The Twentieth Century Society

Building of the month

Photos Jorge Nagore

Odhams Walk, Covent Garden, London

by Israel Nagore

Odhams Walk in Covent Garden, built in 1979 by the Greater London Council (GLC), was ahead of its time. Its complex geometry – stepped flats organized around common courtyards, elevated galleries, and private terraces – generates a fascinating and diverse built environment. Its origin as a community led development, the outstanding design and effective post-occupation management have contributed to creating a sustainable community that has survived over decades in this privileged London location.

In the late 1960’s the GLC, in conjunction with the borough councils, started to plan an ambitious development for Covent Garden. The plan covered a total of 37 hectares from Holborn to Charing Cross Road, and involved the construction of new shopping facilities, hotels and an international convention center. As part of the development a significant number of 18th century buildings were to be demolished and most local businesses and residents relocated.

The proposal was rapidly confronted by public opposition. The continuous pressure of local residents under the umbrella of the Covent Garden Community Association (CGCA), led to successive revisions of the plan, which were finally given a green light in 1973. As opposed to the original plan, the final version included strong protectionist measures for the architecture of the area – 250 listed buildings – a substantial increase in the housing provision for local families and concise guidelines for developing planning with full public participation.

The CGCA targeted the area’s main redevelopment opportunity, Odham’s print works. Donald Ball was the appointed architect, who saw the commission as a once in a lifetime opportunity. His design envisaged a mixed use development with a total of 102 flats located above a podium of commercial premises and parking, with a public piazza connected by pedestrian ramps to the street, allowing free public access to the complex. The 73 flats in the two lower levels are organized around inner courtyards and open galleries, which communicate with a third level, giving access to 29 extra dwellings.

From the outside, Odhams Walk is sculptural and solid. It evokes the image of a robust brick ziggurat, nowadays awkwardly posed over the light weight construction commercial premises of Nike and French Connection. On the inside, the busy streets of Covent Garden give way to an oasis of calm and a strong sense of disconnection from the outside world.

The design is based on the combination of basic geometries (square and L shaped flats), which create a rich environment of spaces of different scale and character: a piazza, elevated corridors and platforms for public use, common courtyards and private terraces. This variety of spaces seeks to generate a gradient in the public-private relationship, from the bustle of the street to the domesticity and calm of the homes. Odhams Walk proves how the clever use of simple building types does not necessarily produce monotony.

The design offers each resident their own outdoor space which, although private, is connected visually to neighboring properties, in an attempt to strengthen the sense of community. The famous Jane Jacobs mantra of “eyes on the street” providing security applies here, with the upper level dwellings overseeing the lower levels and the piazza.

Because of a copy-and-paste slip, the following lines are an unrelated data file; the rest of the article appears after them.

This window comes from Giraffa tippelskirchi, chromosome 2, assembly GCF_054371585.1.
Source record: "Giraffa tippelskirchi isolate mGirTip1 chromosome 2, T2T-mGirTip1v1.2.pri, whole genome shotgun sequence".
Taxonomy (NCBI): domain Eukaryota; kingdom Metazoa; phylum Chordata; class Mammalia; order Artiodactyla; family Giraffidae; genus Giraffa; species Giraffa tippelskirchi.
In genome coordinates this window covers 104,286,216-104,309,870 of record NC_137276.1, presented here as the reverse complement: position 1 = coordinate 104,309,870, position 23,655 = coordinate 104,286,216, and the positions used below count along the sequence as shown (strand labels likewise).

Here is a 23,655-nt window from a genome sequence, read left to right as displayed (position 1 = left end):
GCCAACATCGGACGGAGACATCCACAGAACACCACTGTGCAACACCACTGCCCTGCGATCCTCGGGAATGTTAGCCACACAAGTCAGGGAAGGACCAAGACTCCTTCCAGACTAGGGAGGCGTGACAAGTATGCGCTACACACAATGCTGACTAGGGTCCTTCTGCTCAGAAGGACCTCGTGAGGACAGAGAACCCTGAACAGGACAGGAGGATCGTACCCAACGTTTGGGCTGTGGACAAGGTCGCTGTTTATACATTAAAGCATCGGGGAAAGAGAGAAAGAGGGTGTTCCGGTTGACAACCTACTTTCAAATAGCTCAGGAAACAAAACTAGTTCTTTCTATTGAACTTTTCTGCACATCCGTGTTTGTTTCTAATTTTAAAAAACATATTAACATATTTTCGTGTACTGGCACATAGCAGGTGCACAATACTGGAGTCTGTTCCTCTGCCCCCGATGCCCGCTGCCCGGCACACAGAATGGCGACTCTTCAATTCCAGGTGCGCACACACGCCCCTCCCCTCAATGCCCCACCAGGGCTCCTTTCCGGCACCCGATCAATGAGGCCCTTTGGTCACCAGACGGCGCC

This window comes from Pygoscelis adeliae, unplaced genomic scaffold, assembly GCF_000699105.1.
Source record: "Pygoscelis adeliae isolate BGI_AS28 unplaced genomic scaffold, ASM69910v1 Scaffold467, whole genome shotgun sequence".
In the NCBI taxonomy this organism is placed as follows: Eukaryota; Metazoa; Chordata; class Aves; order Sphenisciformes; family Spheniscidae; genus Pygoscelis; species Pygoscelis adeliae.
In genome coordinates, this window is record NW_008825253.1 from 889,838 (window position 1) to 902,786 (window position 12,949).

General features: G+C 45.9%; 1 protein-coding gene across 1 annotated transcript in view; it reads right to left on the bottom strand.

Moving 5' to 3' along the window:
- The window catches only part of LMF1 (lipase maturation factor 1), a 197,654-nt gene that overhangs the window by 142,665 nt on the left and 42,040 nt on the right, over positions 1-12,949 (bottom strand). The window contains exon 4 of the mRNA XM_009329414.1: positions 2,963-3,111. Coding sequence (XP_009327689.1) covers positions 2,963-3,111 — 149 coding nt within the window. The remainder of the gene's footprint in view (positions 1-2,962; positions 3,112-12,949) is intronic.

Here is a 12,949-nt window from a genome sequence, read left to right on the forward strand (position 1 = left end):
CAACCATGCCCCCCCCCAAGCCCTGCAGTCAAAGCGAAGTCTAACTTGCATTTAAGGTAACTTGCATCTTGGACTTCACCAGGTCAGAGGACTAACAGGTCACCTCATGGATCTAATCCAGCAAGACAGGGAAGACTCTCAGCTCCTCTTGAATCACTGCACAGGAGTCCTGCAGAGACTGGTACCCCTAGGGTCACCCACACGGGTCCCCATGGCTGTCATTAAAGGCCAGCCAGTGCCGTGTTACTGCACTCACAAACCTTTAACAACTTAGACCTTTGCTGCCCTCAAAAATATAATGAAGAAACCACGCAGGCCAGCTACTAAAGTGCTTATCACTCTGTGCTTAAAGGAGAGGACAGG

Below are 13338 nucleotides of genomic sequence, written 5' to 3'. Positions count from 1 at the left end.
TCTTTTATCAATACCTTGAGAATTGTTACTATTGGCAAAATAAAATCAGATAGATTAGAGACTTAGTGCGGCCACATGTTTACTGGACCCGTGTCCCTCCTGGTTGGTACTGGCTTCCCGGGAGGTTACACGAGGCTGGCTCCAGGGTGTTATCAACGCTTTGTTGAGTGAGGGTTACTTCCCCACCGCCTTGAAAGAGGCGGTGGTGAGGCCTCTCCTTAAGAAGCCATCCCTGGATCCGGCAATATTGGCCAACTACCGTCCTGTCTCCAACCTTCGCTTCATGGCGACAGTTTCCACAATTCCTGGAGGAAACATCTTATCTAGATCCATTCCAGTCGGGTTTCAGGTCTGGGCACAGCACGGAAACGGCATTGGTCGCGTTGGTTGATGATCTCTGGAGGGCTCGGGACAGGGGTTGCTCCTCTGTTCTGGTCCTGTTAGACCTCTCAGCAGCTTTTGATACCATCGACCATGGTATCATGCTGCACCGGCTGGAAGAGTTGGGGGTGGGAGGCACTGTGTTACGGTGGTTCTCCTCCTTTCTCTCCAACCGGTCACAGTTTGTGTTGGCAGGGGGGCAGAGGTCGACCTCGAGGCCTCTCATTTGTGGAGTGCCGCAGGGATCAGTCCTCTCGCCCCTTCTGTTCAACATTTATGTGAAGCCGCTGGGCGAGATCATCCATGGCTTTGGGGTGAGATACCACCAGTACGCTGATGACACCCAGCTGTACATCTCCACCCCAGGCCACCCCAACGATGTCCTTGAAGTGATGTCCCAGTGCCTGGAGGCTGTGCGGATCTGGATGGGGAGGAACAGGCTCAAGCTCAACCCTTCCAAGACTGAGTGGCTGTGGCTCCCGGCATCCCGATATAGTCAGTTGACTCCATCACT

The density of the scheme, the domesticity and character of the spaces and the use of simple architype forms and materials, create a strong sense of place and makes us feel as if we are walking through a vernacular mediterranean village, mysteriously transported to central London. This sense of “every day architecture” makes you think that Odhams Walk could keep growing organically and spontaneously, on its own rules, as ancient cities did.

In this sense, Odhams Walk has to be seen as a challenge to conventional housing design and a reaction to the homogeneous and repetitive modernist blocks built during post war times. It includes characteristics of Mat Building typologies and can be framed within the ideas behind structuralism, being reminiscent of seminal examples of previous decades: the Habitat 67 complex in Montreal (1967), the Matteotti complex of Giancarlo Dicarlo in Terni (1974), or some of the experiments of the Dutch tradition: the Piet Blom’s Cube houses in Rotterdam (1977) or the renowned Centraal Beheer office complex in Apeldoorn by Herman Hertzberger (1972). All of them looked into the idea of creating polyvalent urban structures, able to adapt to social conditions, individual interpretation, and change.

In London, it follows the trend of some interesting and overlooked high density/low rise housing schemes of previous years, such as the White City Estate by irish architect Noel Moffett (1971), a honeycombed plan of adaptable hexagonal houses, or the Dunboyne Road Estate by Neave Brown (1977), a community of terraced houses organized around inner courtyards.

Odhams Walk complies with current density guidelines and housing design standards. No vandalism or graffiti are to be seen, residents have personalized their homes cheerfully and abundant vegetation has grown throughout the complex. Visiting the complex more than 30 years after construction, one wonders if collective housing design can get any better.

Israel Nagore is an architect and researcher at Perkins + Will Architects. He is the author of the research “Open Building in the collective housing of the 21st Century. Possibilities and Limitations”.

Photos: Jorge Nagore

Design for Homes made this video about Odhams Walk: Odhams Walk: The making of a sustainable community

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